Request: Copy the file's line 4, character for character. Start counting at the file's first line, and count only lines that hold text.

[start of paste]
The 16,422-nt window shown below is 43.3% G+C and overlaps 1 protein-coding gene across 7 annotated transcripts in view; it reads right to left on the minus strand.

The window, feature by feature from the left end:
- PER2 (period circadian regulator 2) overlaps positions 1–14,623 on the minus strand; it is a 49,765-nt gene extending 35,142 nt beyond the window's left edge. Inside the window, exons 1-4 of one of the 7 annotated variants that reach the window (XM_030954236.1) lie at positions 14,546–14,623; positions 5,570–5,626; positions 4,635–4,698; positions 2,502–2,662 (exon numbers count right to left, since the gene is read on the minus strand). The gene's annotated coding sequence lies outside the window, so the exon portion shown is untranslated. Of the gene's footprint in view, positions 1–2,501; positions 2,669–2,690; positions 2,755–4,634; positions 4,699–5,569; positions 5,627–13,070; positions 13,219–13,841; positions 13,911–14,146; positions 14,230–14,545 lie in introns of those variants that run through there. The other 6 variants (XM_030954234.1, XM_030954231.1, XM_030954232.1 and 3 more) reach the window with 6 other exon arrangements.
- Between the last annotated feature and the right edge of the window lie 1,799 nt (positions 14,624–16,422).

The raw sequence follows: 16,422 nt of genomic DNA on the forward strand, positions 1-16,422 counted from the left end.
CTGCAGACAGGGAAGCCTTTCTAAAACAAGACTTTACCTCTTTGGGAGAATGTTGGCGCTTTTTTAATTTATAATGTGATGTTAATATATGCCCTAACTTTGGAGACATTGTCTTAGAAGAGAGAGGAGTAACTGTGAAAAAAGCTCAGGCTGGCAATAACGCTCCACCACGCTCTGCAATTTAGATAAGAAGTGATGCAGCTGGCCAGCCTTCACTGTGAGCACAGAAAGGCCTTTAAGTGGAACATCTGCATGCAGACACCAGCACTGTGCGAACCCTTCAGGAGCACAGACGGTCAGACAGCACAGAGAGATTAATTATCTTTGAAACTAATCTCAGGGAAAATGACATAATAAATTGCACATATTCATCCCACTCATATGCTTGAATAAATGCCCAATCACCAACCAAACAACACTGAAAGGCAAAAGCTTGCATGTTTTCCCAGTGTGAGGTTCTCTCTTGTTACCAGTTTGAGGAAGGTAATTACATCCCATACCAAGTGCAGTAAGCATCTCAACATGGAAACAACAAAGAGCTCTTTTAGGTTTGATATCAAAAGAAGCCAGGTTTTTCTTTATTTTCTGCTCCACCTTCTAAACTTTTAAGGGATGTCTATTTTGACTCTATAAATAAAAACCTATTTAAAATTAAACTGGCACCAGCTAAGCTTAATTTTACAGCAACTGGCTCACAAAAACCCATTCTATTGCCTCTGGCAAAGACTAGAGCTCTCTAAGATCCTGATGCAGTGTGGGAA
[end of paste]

- Between the last annotated feature and the right edge of the window lie 1,799 nt (positions 14,624–16,422).